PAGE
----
The Court also agrees with the Defendant that the Plaintiff is not entitled to recover fees for her Motion to Amend Judgment which largely constituted a resuscitation of arguments briefed, heard and rejected by the Court during the trial. The Plaintiff provided the Court with a copy of United States v. Fausto, 484 U.S. 439, 98 L. Ed. 2d 830, 108 S. Ct. 668 (1987) during the trial, albeit in an untimely and hurried fashion, and much of the remainder of the Plaintiff's Motion to Amend Judgment flatly contradicts her counsel's representations to the Court on the record regarding the Court's authority to determine equitable relief based on the whole record. Accordingly, the Government shall not be required to shoulder the $ 1,837.50 charged for this largely redundant post-verdict motion.
With respect to costs, there is authority for the Defendant's position that a prevailing party in a civil rights suit may recover only those costs that are taxable under 28 U.S.C. § 1920. See Goostree v. States of Tenn., 796 F.2d 854, 864 (6th Cir. 1986), cert. denied, 480 U.S. 918, 94 L. Ed. 2d 689, 107 S. Ct. 1374 (1987). However, other courts have held that the statute was not intended to be all-inclusive, characterizing the test for expansion as whether the costs sought were "entirely essential for the proper consideration and determination of the case." Com. of Pa. v. Local Union 542, Intern. Union of Operating Engineers, 507 F. Supp. 1146, 1153 (D.C. Pa. 1980). In other words, as the Plaintiffs, assert, the question is whether the costs asserted are reasonable.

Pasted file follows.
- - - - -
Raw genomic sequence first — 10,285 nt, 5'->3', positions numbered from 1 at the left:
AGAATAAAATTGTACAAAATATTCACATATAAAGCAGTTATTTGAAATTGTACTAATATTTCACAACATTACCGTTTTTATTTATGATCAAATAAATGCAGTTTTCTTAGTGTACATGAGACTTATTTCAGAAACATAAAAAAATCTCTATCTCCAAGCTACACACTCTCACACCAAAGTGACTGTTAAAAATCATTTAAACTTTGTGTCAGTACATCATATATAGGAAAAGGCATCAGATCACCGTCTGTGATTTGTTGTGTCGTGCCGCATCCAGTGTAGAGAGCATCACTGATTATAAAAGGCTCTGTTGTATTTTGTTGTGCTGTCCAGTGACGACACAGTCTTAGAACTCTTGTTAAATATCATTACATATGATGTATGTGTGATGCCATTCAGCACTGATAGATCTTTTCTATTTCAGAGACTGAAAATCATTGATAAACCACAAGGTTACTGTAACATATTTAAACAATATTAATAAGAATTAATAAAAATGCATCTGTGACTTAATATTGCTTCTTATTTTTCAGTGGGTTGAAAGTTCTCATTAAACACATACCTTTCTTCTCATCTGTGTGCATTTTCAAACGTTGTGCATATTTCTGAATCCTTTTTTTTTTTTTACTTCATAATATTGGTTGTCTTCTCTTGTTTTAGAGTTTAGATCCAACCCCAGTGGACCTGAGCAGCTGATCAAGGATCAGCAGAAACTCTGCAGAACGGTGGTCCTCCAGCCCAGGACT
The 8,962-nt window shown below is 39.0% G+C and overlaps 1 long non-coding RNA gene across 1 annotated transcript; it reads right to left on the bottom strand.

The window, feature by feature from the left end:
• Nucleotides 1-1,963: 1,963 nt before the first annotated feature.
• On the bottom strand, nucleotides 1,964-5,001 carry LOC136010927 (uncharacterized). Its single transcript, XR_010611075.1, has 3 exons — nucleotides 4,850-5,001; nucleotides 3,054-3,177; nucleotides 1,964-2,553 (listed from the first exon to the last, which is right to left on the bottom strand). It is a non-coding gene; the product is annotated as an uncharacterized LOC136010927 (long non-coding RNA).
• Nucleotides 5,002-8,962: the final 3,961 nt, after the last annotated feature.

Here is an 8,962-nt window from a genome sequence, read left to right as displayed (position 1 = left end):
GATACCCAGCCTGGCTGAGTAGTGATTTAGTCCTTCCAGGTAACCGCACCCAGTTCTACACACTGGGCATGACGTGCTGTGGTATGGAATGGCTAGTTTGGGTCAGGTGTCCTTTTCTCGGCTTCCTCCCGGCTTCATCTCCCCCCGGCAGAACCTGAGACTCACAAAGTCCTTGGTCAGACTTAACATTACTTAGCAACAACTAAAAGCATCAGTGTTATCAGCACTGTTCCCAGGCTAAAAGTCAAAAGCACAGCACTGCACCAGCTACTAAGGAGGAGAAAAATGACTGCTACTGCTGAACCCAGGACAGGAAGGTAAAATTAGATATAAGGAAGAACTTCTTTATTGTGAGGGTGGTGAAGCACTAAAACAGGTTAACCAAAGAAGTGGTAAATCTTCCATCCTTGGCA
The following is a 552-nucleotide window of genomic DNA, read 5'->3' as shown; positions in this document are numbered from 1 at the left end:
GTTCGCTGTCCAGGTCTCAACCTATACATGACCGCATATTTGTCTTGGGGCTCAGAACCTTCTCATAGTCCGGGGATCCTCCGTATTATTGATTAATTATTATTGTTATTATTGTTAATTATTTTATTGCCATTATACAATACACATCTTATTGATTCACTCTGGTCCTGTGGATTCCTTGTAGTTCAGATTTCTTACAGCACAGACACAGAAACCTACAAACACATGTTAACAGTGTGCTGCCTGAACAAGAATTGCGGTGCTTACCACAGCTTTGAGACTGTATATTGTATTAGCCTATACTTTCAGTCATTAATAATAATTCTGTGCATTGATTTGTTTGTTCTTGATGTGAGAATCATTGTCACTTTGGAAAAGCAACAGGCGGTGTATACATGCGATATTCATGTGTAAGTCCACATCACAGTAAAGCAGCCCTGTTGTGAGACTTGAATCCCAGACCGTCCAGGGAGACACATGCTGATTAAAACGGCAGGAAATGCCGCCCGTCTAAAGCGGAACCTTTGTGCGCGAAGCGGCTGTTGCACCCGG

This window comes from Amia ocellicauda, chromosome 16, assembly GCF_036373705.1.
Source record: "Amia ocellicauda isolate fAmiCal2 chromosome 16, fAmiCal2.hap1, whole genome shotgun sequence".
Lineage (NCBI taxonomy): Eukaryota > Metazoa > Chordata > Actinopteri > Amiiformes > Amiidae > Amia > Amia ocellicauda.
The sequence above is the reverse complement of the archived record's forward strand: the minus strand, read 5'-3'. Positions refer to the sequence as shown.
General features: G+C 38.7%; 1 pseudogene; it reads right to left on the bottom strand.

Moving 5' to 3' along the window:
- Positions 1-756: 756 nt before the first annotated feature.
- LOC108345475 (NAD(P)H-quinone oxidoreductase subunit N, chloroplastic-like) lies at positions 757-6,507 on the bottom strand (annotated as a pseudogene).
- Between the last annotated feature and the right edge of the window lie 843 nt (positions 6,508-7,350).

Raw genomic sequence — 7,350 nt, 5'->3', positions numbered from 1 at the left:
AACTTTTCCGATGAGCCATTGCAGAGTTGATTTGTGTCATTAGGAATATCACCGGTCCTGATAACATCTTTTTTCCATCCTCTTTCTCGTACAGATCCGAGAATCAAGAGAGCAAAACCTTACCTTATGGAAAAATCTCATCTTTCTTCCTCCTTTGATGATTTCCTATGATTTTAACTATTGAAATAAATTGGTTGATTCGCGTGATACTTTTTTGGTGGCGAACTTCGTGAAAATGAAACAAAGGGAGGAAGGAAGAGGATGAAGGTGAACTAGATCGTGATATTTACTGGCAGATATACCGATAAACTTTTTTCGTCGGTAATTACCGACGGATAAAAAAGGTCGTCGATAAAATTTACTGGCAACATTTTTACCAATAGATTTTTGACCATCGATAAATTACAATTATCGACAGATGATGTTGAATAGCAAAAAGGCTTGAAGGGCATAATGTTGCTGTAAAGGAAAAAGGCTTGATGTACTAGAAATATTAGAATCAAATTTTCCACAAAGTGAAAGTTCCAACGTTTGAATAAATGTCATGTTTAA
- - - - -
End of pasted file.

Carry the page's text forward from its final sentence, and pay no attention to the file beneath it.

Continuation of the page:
On this basis, the Court has reviewed the Plaintiff's Petition and Supplemental Petition. As a preliminary matter, the Court shall not award any costs where the documentation is inadequate. See Hensley, 461 U.S. at 433. Thus, the Court shall not award costs for general unspecified expenses such as "duplicating," "courier," "long distance messenger," "telephone conference," "local travel," "travel," "Gabrell & Stoltz," and "Westlaw" fees where the Plaintiff has not made clear the purposes for which each of these charges was incurred so as to provide the Court with sufficient information for determining whether the fees were necessary for use in the case. In addition, the Court shall not reimburse expenses it considers unreasonable, such as $ 677.00 for telecopier costs. The Court shall, however, award the Plaintiff the remainder of the costs sought.
For the foregoing reasons, the Plaintiff shall be awarded reasonable attorneys' fees in the amount of $ 185,166.25 and costs in the amount of $ 4,020.98.
January 20, 1995
CHARLES R. RICHEY
UNITED STATES DISTRICT JUDGE
Upon careful consideration of the relevant pleadings, the oral argument of counsel, and the entire record in this case, and for all the reasons articulated in the Court's Memorandum Opinion issued of even date herewith, it is, by the Court, this 20 day of January, 1995,
ORDERED that the Plaintiff's Petition for Award of Attorney Fees and Costs shall be, and hereby is, GRANTED, as hereinafter provided; and it is
FURTHER ORDERED that the Defendant, within 30 days of this Order, shall pay the Plaintiff $ 185,166.25 in attorneys' fees and $ 4,020.98 in costs.
CHARLES R. RICHEY
UNITED STATES DISTRICT JUDGE